Teens are becoming more aware of the cost of higher education, and appear to be adjusting how they will move forward after high school, a recent study on teen financial literacy has found.
The fifth annual JA Teens and Personal Finance Survey, released by Junior Achievement and Citizens, found that 69% of teens say that rising education costs have impacted their plans to continue their education after high school, with 28% saying they will only consider in-state schools, and 22% planning to live at home and commute to college.
The technology needed to pursue higher education was a concern, according to the survey results.
Sixty-six percent of teens surveyed said they are concerned about the cost of technology needed to earn a four-year degree, with 52% worried about purchasing devices, and 28% worried about getting access to WiFi. Wakefield Research conducted the survey of 1,000 teens between the ages of 13 and 18 in February.
Jeremy Race, president and CEO of Junior Achievement Southwest New England, said the need for financial literacy – April is Financial Literacy Month – grows more and more every year. The program has three pillars – financial literacy, work readiness and entrepreneurship – and is mostly delivered in school classrooms by volunteers from all types of career paths.
“We are very lucky to have such strong relationships with so many school systems in Connecticut,” Race said.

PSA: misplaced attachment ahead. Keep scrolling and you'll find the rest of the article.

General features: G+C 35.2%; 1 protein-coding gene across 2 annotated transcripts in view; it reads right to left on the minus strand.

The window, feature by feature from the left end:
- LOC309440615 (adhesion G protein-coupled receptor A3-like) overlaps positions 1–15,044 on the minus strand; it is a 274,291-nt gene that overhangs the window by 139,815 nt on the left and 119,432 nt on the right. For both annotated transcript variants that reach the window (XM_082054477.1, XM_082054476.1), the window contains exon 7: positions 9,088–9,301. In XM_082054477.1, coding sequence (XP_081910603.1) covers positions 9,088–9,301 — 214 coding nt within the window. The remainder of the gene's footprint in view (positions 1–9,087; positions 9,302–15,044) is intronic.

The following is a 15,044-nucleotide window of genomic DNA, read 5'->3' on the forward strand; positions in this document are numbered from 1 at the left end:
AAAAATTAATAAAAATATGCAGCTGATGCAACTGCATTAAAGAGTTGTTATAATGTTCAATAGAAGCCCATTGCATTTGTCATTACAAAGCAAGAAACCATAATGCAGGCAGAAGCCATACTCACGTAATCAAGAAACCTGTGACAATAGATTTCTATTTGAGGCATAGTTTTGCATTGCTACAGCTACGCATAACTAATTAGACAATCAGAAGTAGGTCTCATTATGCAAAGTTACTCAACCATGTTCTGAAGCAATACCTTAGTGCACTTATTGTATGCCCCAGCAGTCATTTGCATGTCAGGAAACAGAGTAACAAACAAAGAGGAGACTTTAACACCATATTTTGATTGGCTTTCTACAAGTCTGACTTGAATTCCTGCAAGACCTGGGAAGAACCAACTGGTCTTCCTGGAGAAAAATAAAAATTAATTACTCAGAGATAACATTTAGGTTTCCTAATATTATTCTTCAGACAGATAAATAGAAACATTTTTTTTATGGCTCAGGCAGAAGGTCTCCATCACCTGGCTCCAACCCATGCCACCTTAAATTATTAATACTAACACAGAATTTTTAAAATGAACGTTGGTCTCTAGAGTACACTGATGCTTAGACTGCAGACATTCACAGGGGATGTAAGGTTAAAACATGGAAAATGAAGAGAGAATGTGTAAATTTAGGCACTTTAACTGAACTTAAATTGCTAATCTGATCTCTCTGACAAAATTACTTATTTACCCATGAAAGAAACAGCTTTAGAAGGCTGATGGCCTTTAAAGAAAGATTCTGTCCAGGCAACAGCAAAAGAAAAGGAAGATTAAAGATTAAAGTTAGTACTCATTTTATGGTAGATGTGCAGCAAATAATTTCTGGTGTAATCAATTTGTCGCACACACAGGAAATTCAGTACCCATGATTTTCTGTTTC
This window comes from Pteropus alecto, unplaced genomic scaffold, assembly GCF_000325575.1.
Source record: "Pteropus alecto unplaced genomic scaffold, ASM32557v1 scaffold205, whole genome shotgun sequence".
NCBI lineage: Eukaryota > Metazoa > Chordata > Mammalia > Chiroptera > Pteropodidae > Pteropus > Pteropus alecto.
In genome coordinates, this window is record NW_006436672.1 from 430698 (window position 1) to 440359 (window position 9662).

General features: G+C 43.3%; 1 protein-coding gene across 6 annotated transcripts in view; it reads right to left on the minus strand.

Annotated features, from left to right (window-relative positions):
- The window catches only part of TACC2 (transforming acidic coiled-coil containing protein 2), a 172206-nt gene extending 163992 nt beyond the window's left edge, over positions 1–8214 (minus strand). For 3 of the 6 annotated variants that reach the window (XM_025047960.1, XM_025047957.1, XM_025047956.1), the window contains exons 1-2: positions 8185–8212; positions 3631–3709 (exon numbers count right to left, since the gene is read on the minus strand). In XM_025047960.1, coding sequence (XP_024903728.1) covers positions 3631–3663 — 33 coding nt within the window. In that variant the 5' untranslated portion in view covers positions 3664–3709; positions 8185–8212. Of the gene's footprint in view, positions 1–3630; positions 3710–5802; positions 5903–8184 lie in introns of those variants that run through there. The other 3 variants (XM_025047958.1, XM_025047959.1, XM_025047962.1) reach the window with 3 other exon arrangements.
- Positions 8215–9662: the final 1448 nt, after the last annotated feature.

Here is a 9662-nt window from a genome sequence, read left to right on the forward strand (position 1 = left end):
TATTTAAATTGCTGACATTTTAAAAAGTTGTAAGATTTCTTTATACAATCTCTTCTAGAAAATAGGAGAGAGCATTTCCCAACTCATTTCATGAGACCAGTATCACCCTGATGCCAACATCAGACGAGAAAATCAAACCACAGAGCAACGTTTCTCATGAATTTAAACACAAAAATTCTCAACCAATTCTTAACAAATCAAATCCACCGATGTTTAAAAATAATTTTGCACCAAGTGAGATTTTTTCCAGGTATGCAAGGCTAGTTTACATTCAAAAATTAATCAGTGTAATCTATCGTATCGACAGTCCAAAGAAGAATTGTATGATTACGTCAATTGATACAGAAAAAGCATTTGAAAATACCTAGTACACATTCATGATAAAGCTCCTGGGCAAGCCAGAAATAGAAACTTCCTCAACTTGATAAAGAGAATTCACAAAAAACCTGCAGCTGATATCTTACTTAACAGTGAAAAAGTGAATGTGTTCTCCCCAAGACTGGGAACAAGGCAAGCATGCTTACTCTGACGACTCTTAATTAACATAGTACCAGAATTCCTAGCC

Before the COVID-19 pandemic, Race said JA reached 50,000 students through its various programs. Last school year, the program virtually served 16,000 but coordinators hope to reach between 20,000 and 25,000 students this year.
“That’s pretty remarkable considering we’ve had a very challenging couple of years,” Race said.
Like many programs, JA had to pivot in response to the pandemic.
“In other ways, we stayed supportive. For the first six months (of the pandemic), we didn’t run any programs, but we made a pledge,” Race said. “We purchased with our own dollars COVID supplies, PPE supplies, and donated them to dozens and dozens of schools in Connecticut.”
He said that now more schools are welcoming back the program in-person, and it couldn’t come at a better time.
“At the end of the day, even though things have been challenging for the past two years, I think the study found that people need financial education now more than ever,” Race said. “The need for what JA brings has not changed. If anything, it has gotten stronger.”
JA started in Connecticut a program called JA Steps to Success – the only JA area in the country to offer it – a financial literacy program for students all over the state, with students attending the virtual program from all over the state, both urban and suburban areas, from the comfort of their homes, Race said.
When talking about the different programs JA has and is still coming up with, Race said he recalls one sentence he heard during a speech about finance education and financial literacy.
“Why do we look at that differently than teaching kids to drive a car,” Race said. “We send out students who graduated from high school and college to the real world without a basic foundation for financial knowledge.”